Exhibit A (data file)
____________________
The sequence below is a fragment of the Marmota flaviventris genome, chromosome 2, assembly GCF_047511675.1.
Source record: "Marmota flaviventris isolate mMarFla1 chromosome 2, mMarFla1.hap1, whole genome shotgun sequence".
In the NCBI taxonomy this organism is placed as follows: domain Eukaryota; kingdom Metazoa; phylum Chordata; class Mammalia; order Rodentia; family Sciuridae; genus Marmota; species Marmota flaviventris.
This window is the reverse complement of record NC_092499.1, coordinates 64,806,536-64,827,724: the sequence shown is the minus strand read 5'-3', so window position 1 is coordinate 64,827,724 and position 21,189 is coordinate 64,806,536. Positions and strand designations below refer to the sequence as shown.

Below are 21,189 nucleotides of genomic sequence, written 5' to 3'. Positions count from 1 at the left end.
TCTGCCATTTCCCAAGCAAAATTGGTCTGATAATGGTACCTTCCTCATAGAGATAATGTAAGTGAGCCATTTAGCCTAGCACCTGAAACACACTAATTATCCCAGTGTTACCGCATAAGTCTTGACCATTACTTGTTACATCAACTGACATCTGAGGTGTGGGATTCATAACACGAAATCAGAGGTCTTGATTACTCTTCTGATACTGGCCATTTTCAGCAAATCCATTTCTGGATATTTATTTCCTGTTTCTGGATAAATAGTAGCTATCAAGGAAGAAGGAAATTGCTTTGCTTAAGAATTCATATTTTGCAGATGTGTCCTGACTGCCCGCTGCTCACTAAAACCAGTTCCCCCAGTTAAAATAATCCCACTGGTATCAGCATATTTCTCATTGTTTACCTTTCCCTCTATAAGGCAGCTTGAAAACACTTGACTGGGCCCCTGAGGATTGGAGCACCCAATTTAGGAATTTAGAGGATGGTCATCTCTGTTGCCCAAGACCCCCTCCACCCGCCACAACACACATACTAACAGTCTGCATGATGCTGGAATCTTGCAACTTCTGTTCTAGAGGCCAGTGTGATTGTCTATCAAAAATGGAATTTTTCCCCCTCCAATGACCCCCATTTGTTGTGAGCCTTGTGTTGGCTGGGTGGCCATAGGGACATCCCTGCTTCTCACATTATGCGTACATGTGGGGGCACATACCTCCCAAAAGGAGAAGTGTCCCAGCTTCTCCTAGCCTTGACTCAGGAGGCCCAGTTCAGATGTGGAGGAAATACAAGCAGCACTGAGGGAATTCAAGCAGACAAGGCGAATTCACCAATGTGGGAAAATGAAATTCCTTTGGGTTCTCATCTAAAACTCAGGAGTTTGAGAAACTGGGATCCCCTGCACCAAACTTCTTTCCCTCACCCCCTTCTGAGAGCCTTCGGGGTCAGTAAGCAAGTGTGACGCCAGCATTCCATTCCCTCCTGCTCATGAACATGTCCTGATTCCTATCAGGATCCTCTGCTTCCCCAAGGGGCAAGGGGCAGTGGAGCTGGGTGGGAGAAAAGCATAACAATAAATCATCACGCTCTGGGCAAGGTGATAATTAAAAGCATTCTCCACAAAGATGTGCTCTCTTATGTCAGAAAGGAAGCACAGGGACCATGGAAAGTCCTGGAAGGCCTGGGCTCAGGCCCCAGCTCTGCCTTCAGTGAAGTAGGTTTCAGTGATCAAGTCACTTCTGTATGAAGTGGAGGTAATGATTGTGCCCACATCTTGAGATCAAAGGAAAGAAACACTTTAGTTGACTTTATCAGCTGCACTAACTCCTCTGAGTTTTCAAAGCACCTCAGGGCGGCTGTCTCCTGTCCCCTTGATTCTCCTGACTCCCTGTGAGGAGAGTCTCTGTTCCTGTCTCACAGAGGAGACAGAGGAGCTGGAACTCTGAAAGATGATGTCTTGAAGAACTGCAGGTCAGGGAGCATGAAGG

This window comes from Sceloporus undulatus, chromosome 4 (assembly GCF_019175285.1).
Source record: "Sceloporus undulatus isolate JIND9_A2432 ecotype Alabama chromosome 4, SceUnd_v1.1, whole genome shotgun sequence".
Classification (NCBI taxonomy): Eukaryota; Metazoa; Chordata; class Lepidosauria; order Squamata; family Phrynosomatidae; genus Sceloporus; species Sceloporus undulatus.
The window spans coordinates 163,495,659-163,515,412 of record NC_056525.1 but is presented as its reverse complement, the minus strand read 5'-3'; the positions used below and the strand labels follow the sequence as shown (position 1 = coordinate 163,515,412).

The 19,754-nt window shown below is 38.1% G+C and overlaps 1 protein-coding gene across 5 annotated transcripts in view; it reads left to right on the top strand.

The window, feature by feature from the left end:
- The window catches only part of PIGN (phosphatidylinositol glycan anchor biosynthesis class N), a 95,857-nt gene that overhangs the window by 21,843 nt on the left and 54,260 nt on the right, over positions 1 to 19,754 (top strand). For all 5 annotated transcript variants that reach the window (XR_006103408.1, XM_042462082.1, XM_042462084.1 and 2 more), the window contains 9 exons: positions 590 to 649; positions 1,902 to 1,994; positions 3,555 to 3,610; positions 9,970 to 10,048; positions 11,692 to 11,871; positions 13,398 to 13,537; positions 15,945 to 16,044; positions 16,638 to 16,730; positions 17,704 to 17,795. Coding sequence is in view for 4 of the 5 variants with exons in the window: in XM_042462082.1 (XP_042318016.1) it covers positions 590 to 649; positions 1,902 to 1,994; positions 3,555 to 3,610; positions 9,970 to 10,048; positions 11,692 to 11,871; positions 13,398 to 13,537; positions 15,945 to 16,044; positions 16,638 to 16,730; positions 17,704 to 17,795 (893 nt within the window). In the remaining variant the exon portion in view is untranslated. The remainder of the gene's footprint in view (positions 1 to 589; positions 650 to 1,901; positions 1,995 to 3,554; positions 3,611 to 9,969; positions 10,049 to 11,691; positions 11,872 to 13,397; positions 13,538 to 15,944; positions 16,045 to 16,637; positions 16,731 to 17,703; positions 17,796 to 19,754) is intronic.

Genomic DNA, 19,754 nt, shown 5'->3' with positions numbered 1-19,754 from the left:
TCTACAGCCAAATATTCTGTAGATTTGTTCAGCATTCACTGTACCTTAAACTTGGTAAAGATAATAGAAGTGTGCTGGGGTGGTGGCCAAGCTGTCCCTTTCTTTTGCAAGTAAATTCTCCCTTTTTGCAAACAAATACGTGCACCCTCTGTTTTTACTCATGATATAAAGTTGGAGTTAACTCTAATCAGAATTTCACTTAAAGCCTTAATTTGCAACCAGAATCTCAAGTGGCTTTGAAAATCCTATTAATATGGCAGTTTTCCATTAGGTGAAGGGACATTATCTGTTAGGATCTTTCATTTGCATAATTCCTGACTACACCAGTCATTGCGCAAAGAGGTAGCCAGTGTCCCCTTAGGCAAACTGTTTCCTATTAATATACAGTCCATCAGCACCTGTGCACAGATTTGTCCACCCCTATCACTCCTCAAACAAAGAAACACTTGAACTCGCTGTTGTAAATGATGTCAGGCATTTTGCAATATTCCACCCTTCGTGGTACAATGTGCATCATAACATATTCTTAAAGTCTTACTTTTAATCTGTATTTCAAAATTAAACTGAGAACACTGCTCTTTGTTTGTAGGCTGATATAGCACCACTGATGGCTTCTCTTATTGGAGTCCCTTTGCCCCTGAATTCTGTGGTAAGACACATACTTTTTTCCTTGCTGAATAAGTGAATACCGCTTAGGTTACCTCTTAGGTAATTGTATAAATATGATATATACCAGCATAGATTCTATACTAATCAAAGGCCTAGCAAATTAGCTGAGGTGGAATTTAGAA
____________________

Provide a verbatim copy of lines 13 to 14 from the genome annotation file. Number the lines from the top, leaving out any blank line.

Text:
- The window catches only part of PIGN (phosphatidylinositol glycan anchor biosynthesis class N), a 95,857-nt gene that overhangs the window by 21,843 nt on the left and 54,260 nt on the right, over positions 1 to 19,754 (top strand). For all 5 annotated transcript variants that reach the window (XR_006103408.1, XM_042462082.1, XM_042462084.1 and 2 more), the window contains 9 exons: positions 590 to 649; positions 1,902 to 1,994; positions 3,555 to 3,610; positions 9,970 to 10,048; positions 11,692 to 11,871; positions 13,398 to 13,537; positions 15,945 to 16,044; positions 16,638 to 16,730; positions 17,704 to 17,795. Coding sequence is in view for 4 of the 5 variants with exons in the window: in XM_042462082.1 (XP_042318016.1) it covers positions 590 to 649; positions 1,902 to 1,994; positions 3,555 to 3,610; positions 9,970 to 10,048; positions 11,692 to 11,871; positions 13,398 to 13,537; positions 15,945 to 16,044; positions 16,638 to 16,730; positions 17,704 to 17,795 (893 nt within the window). In the remaining variant the exon portion in view is untranslated. The remainder of the gene's footprint in view (positions 1 to 589; positions 650 to 1,901; positions 1,995 to 3,554; positions 3,611 to 9,969; positions 10,049 to 11,691; positions 11,872 to 13,397; positions 13,538 to 15,944; positions 16,045 to 16,637; positions 16,731 to 17,703; positions 17,796 to 19,754) is intronic.

Genomic DNA, 19,754 nt, shown 5'->3' with positions numbered 1-19,754 from the left: